Categories: Diaspora Op-ed Op-Eds Opinion Z-Headlines

Morocco is Losing the Trust of its Diaspora

Despite its highly publicized outreach campaigns to win over the hearts and minds of the millions of its citizens scattered around the world, The Moroccan government has failed to mobilize the Moroccans Living Abroad (Also known as MRE or Marocains résidant à l'étranger).

Washington DC – Rabat’s strategies and programs remain irrelevant, out-of-touch, shortsighted and condescending.

Mindful of the weight of the diaspora’s hard currency remittances  on the national economy, the Moroccan government undertook major public campaigns and created several governmental and semi-governmental organizations to engage the MREs.

However, these mobilization strategies never addressed the real needs and immediate demands of the more than 5 million Moroccans living abroad.

Last summer during the peak of Moroccan immigrants’  seasonal visits to the old country, national media outlets were awash with horror stories of MRE’s losing properties to scammer and tales of investors squandering their life savings in bogus business deals.

These accounts of mistreatments and exploitations continue to have major negative impacts on the diaspora’s decisions to invest, buy property and stay involved in the national dialogue in Morocco.

In fact, the gulf between the diaspora and the Moroccan government is widening.  While the number of MREs’ complaints about fraud, embezzlements, scams and  property misappropriations have increased, the official responses have remained meek and apathetic.

Many MREs feel that their compatriots view them as cash dispensing machines who should send money without having a voice about how these billions of dollars should be spent. Furthermore, some Moroccan immigrants feel like moving targets for local scammers and swindlers who view MREs as naïve, gullible and “rich” enough to afford losing money.

Read Also: New Reception Center for Moroccan Diaspora to Open in Tangier

This distorted view of MREs force would be investors to contribute to the development of the overall national economy, especially toward local capital and production in the small villages and poor regions that the government have long ignored, and ultimately help in boosting job creations and living standards.

The lack of political transparency, judicial independence and policy enforcement is pushing more and more Moroccans living abroad to forgo on investing in the home country’s real estate and business opportunities.

It is safe to say that the mistrust between MREs and government officials is real and broadening.

The diaspora’s displeasure and irritation with local businesses’ greed and officials’ indifference have reached the Moroccan tourism industry also.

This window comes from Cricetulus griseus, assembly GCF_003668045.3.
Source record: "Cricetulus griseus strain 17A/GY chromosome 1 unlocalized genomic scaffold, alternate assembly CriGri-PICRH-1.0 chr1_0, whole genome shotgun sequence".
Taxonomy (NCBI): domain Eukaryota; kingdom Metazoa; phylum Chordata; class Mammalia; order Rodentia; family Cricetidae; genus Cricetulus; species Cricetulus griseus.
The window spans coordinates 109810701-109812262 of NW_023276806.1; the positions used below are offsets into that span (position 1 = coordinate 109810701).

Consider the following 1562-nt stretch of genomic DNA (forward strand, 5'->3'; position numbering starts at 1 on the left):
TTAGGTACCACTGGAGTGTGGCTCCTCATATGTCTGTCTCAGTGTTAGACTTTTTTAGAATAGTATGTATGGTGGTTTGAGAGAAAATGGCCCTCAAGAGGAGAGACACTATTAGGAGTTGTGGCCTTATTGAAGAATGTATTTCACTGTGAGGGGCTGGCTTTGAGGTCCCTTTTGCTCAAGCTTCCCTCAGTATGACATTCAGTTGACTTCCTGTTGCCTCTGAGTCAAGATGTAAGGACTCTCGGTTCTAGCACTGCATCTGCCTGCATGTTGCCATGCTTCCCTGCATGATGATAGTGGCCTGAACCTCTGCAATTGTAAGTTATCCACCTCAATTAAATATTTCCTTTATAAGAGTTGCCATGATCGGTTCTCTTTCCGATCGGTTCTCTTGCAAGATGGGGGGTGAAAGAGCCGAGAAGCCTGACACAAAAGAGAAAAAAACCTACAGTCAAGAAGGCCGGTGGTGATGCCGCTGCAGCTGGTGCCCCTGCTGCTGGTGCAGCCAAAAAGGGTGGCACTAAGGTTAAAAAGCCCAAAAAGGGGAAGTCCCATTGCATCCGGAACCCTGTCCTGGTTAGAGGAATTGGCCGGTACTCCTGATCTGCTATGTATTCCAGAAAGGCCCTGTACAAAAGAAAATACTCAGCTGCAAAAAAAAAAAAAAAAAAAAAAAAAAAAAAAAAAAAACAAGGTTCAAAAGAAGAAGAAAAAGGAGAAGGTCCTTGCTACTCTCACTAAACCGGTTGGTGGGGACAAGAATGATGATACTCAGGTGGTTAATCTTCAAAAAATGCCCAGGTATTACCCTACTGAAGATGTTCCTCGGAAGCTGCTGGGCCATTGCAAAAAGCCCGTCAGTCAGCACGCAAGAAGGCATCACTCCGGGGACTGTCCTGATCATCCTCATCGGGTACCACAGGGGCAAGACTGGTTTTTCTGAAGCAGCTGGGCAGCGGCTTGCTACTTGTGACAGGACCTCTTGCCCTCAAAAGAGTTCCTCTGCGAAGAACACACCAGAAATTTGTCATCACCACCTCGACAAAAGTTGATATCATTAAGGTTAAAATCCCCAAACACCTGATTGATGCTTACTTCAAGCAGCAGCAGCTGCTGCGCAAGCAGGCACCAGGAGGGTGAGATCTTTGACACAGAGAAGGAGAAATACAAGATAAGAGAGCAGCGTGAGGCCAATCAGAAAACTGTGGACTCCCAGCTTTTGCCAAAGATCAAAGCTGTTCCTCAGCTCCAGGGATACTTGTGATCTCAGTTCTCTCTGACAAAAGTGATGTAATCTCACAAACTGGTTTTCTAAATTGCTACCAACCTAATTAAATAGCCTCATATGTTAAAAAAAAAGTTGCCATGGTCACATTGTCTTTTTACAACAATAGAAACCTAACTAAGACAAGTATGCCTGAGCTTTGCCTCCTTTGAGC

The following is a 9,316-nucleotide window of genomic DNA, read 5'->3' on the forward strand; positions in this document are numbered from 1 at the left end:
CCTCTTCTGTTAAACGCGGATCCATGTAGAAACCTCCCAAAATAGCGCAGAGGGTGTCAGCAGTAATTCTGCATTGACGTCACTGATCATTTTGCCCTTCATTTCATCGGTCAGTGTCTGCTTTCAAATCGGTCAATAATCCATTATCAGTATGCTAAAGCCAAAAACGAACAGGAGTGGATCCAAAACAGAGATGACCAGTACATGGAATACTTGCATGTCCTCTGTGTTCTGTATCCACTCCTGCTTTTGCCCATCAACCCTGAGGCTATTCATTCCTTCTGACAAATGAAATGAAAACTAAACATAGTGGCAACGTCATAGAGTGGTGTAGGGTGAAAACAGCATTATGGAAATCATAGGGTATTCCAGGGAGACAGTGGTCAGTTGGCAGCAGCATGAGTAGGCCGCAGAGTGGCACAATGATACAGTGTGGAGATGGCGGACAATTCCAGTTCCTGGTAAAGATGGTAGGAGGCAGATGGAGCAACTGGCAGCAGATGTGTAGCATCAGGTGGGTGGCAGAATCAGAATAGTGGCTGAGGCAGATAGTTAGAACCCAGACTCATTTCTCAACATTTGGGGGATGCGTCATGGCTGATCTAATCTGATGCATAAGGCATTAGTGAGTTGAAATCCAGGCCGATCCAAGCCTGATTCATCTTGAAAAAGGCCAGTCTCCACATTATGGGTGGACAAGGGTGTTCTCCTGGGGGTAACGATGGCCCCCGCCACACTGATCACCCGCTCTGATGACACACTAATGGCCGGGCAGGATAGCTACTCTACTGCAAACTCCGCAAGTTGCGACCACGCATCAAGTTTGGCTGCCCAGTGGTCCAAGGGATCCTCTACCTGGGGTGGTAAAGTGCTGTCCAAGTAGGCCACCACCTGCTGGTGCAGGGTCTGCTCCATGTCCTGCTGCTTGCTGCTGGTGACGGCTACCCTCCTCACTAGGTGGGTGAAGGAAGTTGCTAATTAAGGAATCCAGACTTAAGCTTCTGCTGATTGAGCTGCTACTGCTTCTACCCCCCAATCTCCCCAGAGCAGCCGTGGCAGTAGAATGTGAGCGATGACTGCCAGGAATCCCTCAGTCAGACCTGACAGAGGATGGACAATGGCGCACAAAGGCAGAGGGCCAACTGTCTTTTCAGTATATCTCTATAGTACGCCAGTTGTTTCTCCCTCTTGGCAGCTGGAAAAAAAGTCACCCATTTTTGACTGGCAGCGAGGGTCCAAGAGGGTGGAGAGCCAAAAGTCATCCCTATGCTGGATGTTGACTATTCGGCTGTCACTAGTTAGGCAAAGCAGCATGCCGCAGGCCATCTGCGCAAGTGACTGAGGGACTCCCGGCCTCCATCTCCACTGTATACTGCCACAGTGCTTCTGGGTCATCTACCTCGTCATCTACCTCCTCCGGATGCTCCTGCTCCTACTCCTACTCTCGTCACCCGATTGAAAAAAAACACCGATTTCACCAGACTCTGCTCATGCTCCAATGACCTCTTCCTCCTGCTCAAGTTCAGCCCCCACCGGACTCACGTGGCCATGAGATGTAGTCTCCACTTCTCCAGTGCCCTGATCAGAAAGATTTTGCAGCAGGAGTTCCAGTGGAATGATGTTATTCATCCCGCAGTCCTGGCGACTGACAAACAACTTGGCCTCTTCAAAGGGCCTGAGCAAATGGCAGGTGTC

The lack of price control and the decline in quality of tourist establishments during the summer season drove more MREs this year to shun Morocco for other vacation distinctions costing the local economy millions of dollars and euros in lost revenue.

On the political front, efforts to mobilize the Moroccan diaspora have been a tricky endeavor for Rabat.

There is that need to utilize this large block of voters in countries like France, Spain, Italy and the Netherlands to lobby on the one hand and there is the fear of uniting a diverse group of citizens who may call for dramatic democratic reforms in the Kingdom and turn to a strong opposition front on the other.

This dilemma coupled with a lack of transparency and mistrust in official organizations and bureaucrats in charge of MRE, including diplomats in some embassies and consulates, impede the national strategy to enhance the involvement of the Moroccans living abroad.

Recent mobilization strategies flopped to gather momentum as Rabat keeps cherry picking its own representatives among the community abroad.

Read Also: Diaspora Remittances Hit $7.4 Billion in Morocco in 2018

In fact, skilled Moroccans who could lobby their host countries and advance Moroccan political and economic positions around influence world capitals tend to stay away from politics because of the amateurism and indifference of officials put in charge of MRE affairs.

While the remittances will continue pouring into the country and supporting goods and services, their impact on the overall economic activities will remain limited. Indeed, attracting major direct investments and highly educated professionals back to the old country for long-term work and investment will remain elusive until the Moroccan government makes real and genuine adjustments to its actors and approaches.

Rabat major efforts to entice its diaspora to contribute to the development of Morocco will not succeed without the involvement of duly chosen MRES and the true engagement of the political and administrative players toward creating a fair, open and transparent system that would benefit the Kingdom as well as its citizens around the globe.